What the sector should have done was invest in learning technology educators. Instead what many did was invest in, what they hoped where, magic technology bullets. They weren’t.

The LMS is a case in point. It was seen as a magic bullet but the LMS needs skill to use and its difficult to get consistently high quality in using them. Large scale lecture capture is another magic bullet. I’ve written about their use before. The idea was that all staff would have to do would be record their lectures and then they’d automatically be put on line. Brilliant right? Well that assumes that your academic gives a good lectures that don’t contain huge amounts of copyright infringing material and that, pedagogically, you are happy about perpetuating a sage on the stage approach of passive ‘learning’.

You get my point about higher education prioritising technology over either staff development or new staff roles.

I think that might be finally changing but we’ll see.

We simply transferred traditional delivery to digital and expected it to work.

This skuomorphic approach to educational technology was inevitable I guess but it has been problematic nonetheless. Take BlackBoard (the name says it all) or any other LMS which simply replicates the structure and format of traditional courses but in an online environment.

The arguments for skuomorphism are that familiarity encourages adoption. I think there is something to be said for this but what happened was that the limitations of traditional delivery such as timetabling, semesters (a scheduling device based on medieval agriculture patterns)  have been allowed to establish themselves as the norm for online delivery.

The cumulative effect was to minimize one of the great benefits of online learning – it’s inherent flexibility. It was only when the large MOOCS arrived and shook up the university administrators that they collectively lifted their heads from the sand. This is probably one of the few good things that has resulted from the rise of the xMOOCs.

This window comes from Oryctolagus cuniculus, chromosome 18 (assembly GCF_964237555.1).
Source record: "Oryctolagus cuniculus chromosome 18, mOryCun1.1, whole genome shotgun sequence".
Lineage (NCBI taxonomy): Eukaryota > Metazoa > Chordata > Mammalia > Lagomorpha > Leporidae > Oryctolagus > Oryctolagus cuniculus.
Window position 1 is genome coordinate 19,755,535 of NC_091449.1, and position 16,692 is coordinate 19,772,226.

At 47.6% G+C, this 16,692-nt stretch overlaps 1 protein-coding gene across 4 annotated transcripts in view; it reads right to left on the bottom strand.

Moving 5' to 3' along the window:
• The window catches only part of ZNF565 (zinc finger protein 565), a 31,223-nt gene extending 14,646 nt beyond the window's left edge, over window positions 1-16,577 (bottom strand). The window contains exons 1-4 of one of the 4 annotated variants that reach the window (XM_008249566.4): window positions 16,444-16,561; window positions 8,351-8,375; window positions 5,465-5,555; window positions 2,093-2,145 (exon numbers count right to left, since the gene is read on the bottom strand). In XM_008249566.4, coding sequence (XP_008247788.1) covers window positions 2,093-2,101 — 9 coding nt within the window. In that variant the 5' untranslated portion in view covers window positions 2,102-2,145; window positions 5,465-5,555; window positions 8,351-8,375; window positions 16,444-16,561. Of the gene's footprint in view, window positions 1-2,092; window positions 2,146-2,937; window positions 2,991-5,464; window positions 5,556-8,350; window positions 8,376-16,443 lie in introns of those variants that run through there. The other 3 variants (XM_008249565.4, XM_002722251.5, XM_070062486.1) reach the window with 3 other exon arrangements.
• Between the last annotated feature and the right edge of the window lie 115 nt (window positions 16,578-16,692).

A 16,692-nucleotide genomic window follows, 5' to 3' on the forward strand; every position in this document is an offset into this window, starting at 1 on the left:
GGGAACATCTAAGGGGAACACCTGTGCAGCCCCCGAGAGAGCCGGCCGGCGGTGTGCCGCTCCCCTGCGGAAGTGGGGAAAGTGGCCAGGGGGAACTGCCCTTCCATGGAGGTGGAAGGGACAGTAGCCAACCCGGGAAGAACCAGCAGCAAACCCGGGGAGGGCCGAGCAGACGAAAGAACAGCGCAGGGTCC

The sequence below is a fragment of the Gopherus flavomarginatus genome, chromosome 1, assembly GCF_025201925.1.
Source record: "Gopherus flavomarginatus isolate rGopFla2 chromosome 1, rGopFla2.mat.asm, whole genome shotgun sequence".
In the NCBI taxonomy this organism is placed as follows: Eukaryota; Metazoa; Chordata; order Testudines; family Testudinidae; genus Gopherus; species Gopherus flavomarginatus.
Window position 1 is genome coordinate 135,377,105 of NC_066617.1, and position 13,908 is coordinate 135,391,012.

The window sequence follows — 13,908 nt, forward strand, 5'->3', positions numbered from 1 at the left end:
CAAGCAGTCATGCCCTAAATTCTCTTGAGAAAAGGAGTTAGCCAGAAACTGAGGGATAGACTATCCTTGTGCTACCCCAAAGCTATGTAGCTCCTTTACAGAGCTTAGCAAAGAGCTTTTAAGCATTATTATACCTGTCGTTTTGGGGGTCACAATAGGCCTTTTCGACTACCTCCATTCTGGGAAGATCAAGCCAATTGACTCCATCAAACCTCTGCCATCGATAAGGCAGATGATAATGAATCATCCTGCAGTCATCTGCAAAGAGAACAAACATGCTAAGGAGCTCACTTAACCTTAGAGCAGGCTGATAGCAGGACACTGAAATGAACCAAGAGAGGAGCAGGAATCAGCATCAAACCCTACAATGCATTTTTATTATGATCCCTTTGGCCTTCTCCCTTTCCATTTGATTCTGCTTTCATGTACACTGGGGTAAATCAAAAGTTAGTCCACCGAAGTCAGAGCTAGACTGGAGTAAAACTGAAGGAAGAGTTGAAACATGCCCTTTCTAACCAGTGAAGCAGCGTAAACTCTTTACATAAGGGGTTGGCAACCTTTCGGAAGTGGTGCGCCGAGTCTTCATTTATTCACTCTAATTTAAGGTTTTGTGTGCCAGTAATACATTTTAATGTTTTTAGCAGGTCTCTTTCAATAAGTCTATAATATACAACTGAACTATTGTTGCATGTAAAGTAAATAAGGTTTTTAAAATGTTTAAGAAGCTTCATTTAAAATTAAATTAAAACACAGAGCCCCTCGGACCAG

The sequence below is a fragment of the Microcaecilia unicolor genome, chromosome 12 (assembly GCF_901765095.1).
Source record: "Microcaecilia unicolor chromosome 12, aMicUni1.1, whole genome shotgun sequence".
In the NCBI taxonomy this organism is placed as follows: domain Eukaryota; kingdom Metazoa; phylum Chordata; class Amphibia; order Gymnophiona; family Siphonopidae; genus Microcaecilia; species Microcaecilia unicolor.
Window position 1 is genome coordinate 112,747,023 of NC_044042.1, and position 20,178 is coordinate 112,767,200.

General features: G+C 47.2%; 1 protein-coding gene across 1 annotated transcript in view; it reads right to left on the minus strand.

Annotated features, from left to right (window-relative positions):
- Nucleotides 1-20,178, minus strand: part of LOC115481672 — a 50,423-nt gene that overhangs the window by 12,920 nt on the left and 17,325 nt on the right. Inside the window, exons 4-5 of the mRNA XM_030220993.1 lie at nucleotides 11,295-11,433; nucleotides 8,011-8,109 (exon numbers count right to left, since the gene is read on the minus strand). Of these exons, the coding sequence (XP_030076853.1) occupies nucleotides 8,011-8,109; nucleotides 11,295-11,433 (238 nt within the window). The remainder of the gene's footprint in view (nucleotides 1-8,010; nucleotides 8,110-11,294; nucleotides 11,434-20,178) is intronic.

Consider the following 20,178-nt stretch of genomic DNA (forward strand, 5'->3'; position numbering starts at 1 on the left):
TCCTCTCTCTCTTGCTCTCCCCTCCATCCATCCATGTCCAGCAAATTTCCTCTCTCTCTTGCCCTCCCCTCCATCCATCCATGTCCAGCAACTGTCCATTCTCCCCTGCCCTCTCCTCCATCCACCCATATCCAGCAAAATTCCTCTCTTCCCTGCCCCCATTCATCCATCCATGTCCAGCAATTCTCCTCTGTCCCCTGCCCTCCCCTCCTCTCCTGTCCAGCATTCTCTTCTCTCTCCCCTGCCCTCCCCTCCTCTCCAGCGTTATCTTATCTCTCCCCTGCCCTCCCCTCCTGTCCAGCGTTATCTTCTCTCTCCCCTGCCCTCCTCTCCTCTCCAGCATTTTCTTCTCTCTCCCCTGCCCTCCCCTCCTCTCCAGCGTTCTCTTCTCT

As a result we’ve started to see any change in the way courses are organised online in terms of delivery. Things like rolling enrolments, self paced courses, short courses, trimesters mean that we can start to provide learning much more flexibly to those that want it.

We didn’t apply what we learned and then we allowed elite universities to reinvent everything we had already learned.

A lot of clever people have done of a lot of research and innovation in e-learning and educational technology over the last 20 years. We know what works and what doesn’t. Many of these findings have been ignored, even by the institutions that have traditionally had a higher focus on learning and teaching.

Recently high profile, research intensive institutions have decided that they should invent e-learning for themselves without any consideration of the work that has been done by others. Tony Bates has made this point several times on his blog including here – MIT and German research on the [appalling] use of video in xMOOCs.

The end result is that we have lost a decade in thinking about e-learning in higher education. We collectively slipped back into a simplified model of video, quiz, video, quiz for serving basic e-learning. In actual fact both of those techniques, whilst valuable in their own right, are not the only (or indeed in many cases the best) way of structuring learning online.

Why I’m still an optimist.